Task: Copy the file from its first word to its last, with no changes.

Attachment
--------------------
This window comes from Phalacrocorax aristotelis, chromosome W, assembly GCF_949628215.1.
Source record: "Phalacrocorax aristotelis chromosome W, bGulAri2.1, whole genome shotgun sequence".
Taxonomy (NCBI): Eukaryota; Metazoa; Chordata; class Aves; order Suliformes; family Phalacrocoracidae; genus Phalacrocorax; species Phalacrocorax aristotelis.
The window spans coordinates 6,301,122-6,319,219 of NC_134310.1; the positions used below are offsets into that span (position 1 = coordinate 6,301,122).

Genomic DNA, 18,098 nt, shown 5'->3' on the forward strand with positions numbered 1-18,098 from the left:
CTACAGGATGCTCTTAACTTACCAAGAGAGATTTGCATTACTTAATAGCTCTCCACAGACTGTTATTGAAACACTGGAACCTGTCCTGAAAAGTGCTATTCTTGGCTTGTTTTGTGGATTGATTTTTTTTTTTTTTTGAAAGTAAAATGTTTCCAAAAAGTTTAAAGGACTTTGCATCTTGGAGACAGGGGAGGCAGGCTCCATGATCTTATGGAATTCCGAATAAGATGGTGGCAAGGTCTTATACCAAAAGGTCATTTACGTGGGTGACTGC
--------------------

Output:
This window comes from Phalacrocorax aristotelis, chromosome W, assembly GCF_949628215.1.
Source record: "Phalacrocorax aristotelis chromosome W, bGulAri2.1, whole genome shotgun sequence".
Taxonomy (NCBI): Eukaryota; Metazoa; Chordata; class Aves; order Suliformes; family Phalacrocoracidae; genus Phalacrocorax; species Phalacrocorax aristotelis.
The window spans coordinates 6,301,122-6,319,219 of NC_134310.1; the positions used below are offsets into that span (position 1 = coordinate 6,301,122).

Genomic DNA, 18,098 nt, shown 5'->3' on the forward strand with positions numbered 1-18,098 from the left:
CTACAGGATGCTCTTAACTTACCAAGAGAGATTTGCATTACTTAATAGCTCTCCACAGACTGTTATTGAAACACTGGAACCTGTCCTGAAAAGTGCTATTCTTGGCTTGTTTTGTGGATTGATTTTTTTTTTTTTTTGAAAGTAAAATGTTTCCAAAAAGTTTAAAGGACTTTGCATCTTGGAGACAGGGGAGGCAGGCTCCATGATCTTATGGAATTCCGAATAAGATGGTGGCAAGGTCTTATACCAAAAGGTCATTTACGTGGGTGACTGC